We agree that Michaels has failed to establish statutory eligibility for asylum because he has failed to establish a "well-founded fear of persecution." Michaels testified that he was not allowed to attend public schools in Nigeria because he was not a Nigerian citizen. This does not constitute persecution within the statutory definition of section 1101(a). Michaels testified that because of civil wars in Nigeria in the seventies, he fled to other countries twice. General conditions of violence and social chaos, however, are insufficient to establish statutory eligibility for asylum. Sanchez-Trujillo v. INS, 801 F.2d 1571, 1577 (9th Cir. 1986). Michaels did not testify that he was singled out for persecution during these periods. See id. Further, Michaels also testified that he returned to Nigeria after each of these periods and lived without persecution. Finally, Michaels' detention by Nigerian immigration officials upon his deportation to Nigeria in 1986 does not constitute persecution. Michaels admits that he was detained for using a false passport to leave the country. Criminal prosecution normally will not be persecution within the definition of section 1101(a) (42) (A). Mabugat v. INS, 937 F.2d 426, 429 (9th Cir. 1991). Thus, Michaels failed to establish a well-founded fear of persecution in Nigeria.
Michaels also testified that he feared persecution in South Africa based on his father's death in 1980, the stoning of his house when he was a child, and apartheid, especially because he was considered an outcast because his father was of mixed race. Michaels testified that he left South Africa with his mother when he was eight and had not returned since. Michaels produced no evidence to prove his South African citizenship or to prove that Nigeria would send him to South Africa. Where the fear of persecution is based on testimony alone, credibility is a crucial factor. Bolanos-Hernandez v. INS, 767 F.2d 1277, 1285-88 (9th Cir. 1985). We agree with the BIA that Michaels testimony was not credible. Michael's testimony and application were full of contradictions and inconsistencies. Thus, there was substantial evidence to support the BIA's finding that Michaels' testimony regarding fear of persecution in South Africa was not credible. See Aguilera-Cota, 914 F.2d at 1375.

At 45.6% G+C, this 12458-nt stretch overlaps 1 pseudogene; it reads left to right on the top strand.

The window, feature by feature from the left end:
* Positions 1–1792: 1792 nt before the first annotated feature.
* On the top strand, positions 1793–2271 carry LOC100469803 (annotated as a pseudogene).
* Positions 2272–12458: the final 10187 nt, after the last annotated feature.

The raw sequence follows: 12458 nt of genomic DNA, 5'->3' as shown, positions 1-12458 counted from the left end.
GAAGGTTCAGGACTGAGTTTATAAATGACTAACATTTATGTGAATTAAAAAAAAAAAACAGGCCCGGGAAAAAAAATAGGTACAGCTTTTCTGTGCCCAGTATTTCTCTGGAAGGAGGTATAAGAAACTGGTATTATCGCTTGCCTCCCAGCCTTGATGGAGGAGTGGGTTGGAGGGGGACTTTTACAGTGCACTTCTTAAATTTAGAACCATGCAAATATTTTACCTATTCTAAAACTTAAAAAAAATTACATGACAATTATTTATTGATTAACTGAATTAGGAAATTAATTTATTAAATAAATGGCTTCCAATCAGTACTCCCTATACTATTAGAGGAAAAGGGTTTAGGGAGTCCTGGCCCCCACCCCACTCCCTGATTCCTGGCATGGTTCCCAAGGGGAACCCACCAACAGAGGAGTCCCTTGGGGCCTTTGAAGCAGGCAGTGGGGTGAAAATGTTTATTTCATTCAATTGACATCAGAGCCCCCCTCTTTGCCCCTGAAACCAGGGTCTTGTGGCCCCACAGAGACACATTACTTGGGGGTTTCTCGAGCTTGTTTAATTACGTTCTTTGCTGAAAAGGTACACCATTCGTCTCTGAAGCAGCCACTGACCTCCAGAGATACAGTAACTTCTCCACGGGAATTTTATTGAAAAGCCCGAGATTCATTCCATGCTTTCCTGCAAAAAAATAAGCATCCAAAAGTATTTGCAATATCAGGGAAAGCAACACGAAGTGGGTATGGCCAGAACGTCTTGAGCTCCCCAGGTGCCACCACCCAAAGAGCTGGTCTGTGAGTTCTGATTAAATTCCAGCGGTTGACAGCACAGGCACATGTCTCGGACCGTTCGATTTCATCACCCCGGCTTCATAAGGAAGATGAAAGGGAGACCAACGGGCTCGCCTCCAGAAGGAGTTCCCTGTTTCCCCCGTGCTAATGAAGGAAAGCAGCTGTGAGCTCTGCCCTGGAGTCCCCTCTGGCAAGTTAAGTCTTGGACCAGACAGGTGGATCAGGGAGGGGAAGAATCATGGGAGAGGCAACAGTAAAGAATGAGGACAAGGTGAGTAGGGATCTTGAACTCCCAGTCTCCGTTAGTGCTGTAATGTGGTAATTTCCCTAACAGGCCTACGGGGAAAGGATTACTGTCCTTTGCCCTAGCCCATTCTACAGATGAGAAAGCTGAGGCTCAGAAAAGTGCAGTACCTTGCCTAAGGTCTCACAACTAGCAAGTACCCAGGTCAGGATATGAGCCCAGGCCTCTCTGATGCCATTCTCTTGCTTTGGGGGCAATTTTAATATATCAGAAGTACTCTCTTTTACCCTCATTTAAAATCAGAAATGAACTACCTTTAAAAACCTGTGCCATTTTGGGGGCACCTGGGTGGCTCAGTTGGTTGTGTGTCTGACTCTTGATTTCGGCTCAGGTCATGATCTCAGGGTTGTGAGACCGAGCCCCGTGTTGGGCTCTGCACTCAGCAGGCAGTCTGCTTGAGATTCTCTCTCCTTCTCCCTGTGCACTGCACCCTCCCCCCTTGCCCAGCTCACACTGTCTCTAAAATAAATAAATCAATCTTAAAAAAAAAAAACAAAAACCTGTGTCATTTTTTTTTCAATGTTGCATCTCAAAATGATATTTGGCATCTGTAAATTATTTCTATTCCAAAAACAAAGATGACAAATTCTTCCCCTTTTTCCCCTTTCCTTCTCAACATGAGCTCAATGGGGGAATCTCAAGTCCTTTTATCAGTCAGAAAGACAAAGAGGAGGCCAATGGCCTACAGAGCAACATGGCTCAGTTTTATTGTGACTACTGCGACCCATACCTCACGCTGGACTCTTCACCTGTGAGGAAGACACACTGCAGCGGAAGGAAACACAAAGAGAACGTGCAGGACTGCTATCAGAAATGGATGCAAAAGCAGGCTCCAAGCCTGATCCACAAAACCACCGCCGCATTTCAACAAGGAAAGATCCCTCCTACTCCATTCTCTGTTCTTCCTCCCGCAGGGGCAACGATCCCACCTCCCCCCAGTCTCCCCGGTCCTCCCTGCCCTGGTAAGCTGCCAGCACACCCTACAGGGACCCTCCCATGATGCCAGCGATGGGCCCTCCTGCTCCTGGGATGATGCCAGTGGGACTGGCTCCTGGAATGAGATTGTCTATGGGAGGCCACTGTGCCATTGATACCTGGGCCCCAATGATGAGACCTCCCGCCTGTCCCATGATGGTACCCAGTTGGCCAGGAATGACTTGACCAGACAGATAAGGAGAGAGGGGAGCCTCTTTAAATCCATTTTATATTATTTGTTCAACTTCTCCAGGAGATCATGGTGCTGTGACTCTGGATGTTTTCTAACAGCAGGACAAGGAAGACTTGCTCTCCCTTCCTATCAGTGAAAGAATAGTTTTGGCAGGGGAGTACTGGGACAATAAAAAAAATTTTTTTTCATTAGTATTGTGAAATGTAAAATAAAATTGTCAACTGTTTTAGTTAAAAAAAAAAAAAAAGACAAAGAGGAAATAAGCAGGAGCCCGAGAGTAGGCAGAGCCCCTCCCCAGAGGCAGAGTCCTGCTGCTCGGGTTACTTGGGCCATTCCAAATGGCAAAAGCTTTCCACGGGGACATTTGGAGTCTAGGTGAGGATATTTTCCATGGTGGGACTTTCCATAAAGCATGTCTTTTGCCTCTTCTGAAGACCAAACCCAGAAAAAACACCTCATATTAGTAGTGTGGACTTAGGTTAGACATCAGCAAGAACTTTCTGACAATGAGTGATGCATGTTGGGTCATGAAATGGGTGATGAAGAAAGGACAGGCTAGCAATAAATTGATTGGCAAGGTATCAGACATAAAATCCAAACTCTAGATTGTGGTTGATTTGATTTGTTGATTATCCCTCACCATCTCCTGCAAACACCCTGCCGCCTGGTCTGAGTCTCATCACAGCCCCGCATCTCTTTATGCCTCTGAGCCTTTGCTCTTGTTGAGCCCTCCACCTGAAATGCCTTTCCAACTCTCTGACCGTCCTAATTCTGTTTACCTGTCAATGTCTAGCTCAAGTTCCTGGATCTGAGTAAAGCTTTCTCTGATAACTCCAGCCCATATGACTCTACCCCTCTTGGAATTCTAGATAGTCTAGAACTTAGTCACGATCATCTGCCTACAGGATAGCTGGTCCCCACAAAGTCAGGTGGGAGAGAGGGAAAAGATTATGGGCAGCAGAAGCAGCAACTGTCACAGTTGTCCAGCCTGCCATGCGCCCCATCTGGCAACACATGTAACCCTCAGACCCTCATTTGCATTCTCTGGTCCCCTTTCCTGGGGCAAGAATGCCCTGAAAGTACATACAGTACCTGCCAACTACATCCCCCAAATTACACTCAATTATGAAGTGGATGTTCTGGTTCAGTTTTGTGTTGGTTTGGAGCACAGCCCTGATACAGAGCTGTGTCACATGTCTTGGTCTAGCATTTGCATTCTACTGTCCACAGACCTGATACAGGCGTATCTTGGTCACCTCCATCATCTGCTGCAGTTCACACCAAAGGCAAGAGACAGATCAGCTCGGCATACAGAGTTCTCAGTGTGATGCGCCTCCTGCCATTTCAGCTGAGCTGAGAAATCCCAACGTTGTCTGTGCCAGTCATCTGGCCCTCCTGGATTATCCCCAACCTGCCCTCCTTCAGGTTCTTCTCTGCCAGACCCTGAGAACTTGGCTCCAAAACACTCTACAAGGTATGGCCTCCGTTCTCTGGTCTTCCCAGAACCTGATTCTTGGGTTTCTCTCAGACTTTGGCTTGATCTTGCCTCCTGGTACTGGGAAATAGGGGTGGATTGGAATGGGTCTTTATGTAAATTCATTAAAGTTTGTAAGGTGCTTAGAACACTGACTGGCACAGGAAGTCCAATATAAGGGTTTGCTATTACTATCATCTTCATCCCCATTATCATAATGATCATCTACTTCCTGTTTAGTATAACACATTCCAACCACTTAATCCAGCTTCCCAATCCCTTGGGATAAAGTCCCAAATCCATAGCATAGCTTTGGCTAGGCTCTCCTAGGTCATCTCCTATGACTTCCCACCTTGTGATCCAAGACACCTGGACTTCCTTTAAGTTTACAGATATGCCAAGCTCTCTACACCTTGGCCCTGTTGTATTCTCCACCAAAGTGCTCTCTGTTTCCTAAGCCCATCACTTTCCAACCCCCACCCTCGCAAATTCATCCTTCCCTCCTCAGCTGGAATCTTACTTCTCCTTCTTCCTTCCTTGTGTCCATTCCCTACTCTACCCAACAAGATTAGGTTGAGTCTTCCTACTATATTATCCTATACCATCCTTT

Michaels failed to carry his burden of proving a well-founded fear of persecution in either Nigeria or South Africa. Thus, the BIA correctly found that Michaels was statutorily ineligible for asylum.1 Further, because Michaels has failed to establish a "well-founded fear of persecution," he has also failed to meet the higher standard of "clear probability of persecution" required for withholding of deportation. See Barraza Rivera, 913 F.2d at 1449.
Finally, Michaels contends that he was subjected to double jeopardy when he was deported based on his past criminal convictions. Deportation proceedings are civil proceedings before the immigration court rather than criminal proceedings. LeTourneur v. INS, 538 F.2d 1368, 1370 (9th Cir. 1976), cert. denied, 429 U.S. 1044 (1977). Thus, Michaels' deportation proceedings do not constitute double jeopardy.
The panel unanimously finds this case suitable for decision without oral argument. Fed. R. App. P. 34(a); 9th Cir.R. 34-4
This disposition is not appropriate for publication and may not be cited to or by the courts of this circuit except as provided by 9th Cir.R. 36-3
Michaels also contends that he is being denied asylum in violation of the United Nations Protocol Relating to the Status of Refugees. The United Nations Protocol uses the same definition of refugee as Title 8. Michaels has failed to establish that he is a refugee within the meaning of this definition